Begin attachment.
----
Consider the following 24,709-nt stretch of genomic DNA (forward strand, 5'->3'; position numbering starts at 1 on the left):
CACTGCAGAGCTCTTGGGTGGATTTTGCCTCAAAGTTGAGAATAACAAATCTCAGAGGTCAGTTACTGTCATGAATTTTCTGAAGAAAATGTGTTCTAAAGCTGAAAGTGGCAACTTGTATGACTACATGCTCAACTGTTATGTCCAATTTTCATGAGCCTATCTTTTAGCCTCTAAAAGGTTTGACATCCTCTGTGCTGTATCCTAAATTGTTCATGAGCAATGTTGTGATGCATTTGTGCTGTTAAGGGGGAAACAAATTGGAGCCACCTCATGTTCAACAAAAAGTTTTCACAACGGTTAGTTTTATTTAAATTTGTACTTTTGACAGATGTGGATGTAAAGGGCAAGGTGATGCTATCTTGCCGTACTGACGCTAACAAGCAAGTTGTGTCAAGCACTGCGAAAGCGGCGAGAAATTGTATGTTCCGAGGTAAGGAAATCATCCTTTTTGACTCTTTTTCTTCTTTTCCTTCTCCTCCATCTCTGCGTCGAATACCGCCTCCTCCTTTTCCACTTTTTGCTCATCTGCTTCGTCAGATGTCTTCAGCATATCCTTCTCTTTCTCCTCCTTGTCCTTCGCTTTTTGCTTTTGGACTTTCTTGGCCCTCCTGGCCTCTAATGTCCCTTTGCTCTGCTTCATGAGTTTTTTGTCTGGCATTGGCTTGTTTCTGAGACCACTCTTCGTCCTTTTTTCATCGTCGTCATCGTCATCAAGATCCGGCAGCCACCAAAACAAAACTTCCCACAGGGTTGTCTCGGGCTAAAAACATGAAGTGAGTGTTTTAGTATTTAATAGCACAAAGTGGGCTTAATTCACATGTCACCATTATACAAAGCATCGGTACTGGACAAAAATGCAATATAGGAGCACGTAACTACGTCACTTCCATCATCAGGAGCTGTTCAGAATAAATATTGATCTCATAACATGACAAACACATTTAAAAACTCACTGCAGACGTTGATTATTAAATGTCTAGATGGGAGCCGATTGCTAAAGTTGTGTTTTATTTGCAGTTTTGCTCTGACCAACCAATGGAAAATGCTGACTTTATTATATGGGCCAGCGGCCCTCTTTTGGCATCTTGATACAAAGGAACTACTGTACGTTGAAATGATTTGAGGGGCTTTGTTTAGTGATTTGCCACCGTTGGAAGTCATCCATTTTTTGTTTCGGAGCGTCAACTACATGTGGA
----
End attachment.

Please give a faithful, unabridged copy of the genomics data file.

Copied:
Consider the following 24,709-nt stretch of genomic DNA (forward strand, 5'->3'; position numbering starts at 1 on the left):
CACTGCAGAGCTCTTGGGTGGATTTTGCCTCAAAGTTGAGAATAACAAATCTCAGAGGTCAGTTACTGTCATGAATTTTCTGAAGAAAATGTGTTCTAAAGCTGAAAGTGGCAACTTGTATGACTACATGCTCAACTGTTATGTCCAATTTTCATGAGCCTATCTTTTAGCCTCTAAAAGGTTTGACATCCTCTGTGCTGTATCCTAAATTGTTCATGAGCAATGTTGTGATGCATTTGTGCTGTTAAGGGGGAAACAAATTGGAGCCACCTCATGTTCAACAAAAAGTTTTCACAACGGTTAGTTTTATTTAAATTTGTACTTTTGACAGATGTGGATGTAAAGGGCAAGGTGATGCTATCTTGCCGTACTGACGCTAACAAGCAAGTTGTGTCAAGCACTGCGAAAGCGGCGAGAAATTGTATGTTCCGAGGTAAGGAAATCATCCTTTTTGACTCTTTTTCTTCTTTTCCTTCTCCTCCATCTCTGCGTCGAATACCGCCTCCTCCTTTTCCACTTTTTGCTCATCTGCTTCGTCAGATGTCTTCAGCATATCCTTCTCTTTCTCCTCCTTGTCCTTCGCTTTTTGCTTTTGGACTTTCTTGGCCCTCCTGGCCTCTAATGTCCCTTTGCTCTGCTTCATGAGTTTTTTGTCTGGCATTGGCTTGTTTCTGAGACCACTCTTCGTCCTTTTTTCATCGTCGTCATCGTCATCAAGATCCGGCAGCCACCAAAACAAAACTTCCCACAGGGTTGTCTCGGGCTAAAAACATGAAGTGAGTGTTTTAGTATTTAATAGCACAAAGTGGGCTTAATTCACATGTCACCATTATACAAAGCATCGGTACTGGACAAAAATGCAATATAGGAGCACGTAACTACGTCACTTCCATCATCAGGAGCTGTTCAGAATAAATATTGATCTCATAACATGACAAACACATTTAAAAACTCACTGCAGACGTTGATTATTAAATGTCTAGATGGGAGCCGATTGCTAAAGTTGTGTTTTATTTGCAGTTTTGCTCTGACCAACCAATGGAAAATGCTGACTTTATTATATGGGCCAGCGGCCCTCTTTTGGCATCTTGATACAAAGGAACTACTGTACGTTGAAATGATTTGAGGGGCTTTGTTTAGTGATTTGCCACCGTTGGAAGTCATCCATTTTTTGTTTCGGAGCGTCAACTACATGTGGA